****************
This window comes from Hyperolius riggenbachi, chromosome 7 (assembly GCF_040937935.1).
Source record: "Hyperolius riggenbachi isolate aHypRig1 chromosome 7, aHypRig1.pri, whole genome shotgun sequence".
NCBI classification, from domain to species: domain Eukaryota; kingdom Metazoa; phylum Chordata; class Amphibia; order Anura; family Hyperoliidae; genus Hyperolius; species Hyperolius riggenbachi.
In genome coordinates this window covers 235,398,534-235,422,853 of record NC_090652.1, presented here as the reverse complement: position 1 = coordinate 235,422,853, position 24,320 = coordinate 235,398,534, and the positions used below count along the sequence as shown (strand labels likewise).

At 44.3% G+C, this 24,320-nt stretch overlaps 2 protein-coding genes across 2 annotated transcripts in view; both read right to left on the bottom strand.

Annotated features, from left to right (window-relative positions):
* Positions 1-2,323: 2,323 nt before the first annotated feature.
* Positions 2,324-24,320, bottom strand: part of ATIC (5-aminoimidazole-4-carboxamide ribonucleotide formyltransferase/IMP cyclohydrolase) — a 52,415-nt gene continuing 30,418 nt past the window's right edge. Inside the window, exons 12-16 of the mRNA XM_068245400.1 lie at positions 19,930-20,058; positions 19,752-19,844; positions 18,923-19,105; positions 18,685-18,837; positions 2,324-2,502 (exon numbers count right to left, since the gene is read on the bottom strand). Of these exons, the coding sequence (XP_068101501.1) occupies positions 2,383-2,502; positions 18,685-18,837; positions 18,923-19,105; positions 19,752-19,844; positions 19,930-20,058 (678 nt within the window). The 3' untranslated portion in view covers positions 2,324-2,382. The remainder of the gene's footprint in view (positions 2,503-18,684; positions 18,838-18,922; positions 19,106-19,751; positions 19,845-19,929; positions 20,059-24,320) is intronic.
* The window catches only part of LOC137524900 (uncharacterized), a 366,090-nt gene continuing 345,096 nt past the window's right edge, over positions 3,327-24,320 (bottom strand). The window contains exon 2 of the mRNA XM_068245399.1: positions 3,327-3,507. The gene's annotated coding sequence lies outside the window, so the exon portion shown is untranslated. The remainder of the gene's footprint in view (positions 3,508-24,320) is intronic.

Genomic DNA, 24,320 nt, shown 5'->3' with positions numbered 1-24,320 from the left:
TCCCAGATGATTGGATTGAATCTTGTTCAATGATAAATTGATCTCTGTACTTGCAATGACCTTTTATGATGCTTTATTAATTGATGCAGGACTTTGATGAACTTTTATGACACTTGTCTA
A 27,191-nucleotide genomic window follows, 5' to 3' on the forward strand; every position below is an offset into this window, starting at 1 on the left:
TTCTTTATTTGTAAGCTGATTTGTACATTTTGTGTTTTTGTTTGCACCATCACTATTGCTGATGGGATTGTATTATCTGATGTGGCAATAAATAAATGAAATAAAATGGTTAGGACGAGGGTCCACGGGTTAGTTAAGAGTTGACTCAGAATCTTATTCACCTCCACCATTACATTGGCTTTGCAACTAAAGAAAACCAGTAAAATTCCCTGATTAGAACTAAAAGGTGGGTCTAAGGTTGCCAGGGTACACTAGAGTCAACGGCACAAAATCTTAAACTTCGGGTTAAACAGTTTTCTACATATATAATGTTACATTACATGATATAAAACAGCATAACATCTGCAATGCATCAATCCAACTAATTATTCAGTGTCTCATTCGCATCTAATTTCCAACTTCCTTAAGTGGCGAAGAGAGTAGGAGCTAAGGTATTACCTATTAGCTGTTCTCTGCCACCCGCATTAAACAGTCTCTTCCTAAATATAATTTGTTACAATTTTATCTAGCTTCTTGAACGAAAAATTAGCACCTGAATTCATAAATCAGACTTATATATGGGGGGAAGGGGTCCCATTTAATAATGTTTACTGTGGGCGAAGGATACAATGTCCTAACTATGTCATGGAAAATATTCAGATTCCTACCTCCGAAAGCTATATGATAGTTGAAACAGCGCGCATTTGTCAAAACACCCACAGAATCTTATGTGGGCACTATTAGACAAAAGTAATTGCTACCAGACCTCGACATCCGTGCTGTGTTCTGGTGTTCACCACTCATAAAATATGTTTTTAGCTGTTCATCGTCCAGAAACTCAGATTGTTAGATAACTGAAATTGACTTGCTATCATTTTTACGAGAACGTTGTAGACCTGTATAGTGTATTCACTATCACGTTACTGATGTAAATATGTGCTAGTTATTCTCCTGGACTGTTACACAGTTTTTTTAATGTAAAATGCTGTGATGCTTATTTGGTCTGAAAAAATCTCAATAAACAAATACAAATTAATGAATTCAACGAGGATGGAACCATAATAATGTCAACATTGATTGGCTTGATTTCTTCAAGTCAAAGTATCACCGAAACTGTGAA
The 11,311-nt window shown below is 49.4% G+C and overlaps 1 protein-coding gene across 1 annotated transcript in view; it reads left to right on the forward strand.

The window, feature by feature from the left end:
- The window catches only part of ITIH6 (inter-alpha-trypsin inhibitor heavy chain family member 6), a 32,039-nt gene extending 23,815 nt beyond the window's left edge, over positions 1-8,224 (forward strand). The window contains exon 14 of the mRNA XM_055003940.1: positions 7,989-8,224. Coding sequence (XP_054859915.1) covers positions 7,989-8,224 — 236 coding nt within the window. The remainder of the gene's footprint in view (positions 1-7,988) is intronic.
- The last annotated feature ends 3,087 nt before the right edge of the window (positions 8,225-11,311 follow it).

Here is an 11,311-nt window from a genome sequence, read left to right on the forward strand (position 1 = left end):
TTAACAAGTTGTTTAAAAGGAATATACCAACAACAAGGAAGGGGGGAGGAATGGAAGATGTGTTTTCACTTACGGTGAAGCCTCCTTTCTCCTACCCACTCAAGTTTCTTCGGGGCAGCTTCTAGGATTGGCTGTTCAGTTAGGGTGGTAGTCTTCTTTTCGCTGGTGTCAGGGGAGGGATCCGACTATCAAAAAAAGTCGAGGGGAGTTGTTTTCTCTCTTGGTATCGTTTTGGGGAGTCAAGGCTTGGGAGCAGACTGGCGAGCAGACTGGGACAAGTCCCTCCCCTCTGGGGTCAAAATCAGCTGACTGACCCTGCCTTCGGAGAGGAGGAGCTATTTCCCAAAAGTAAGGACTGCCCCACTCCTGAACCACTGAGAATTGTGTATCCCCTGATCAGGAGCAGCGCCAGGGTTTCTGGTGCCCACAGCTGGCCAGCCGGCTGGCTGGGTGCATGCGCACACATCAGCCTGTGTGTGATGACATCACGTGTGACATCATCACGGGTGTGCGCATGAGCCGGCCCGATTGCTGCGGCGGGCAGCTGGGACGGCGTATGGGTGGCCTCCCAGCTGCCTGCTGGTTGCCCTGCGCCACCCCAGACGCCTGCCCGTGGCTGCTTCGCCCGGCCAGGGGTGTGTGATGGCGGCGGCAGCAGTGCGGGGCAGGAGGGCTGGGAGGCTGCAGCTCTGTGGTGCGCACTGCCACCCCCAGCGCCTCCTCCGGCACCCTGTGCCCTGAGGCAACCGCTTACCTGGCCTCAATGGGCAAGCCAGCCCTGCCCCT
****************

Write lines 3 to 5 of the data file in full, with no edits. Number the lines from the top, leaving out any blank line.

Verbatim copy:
NCBI classification, from domain to species: domain Eukaryota; kingdom Metazoa; phylum Chordata; class Amphibia; order Anura; family Hyperoliidae; genus Hyperolius; species Hyperolius riggenbachi.
In genome coordinates this window covers 235,398,534-235,422,853 of record NC_090652.1, presented here as the reverse complement: position 1 = coordinate 235,422,853, position 24,320 = coordinate 235,398,534, and the positions used below count along the sequence as shown (strand labels likewise).

At 44.3% G+C, this 24,320-nt stretch overlaps 2 protein-coding genes across 2 annotated transcripts in view; both read right to left on the bottom strand.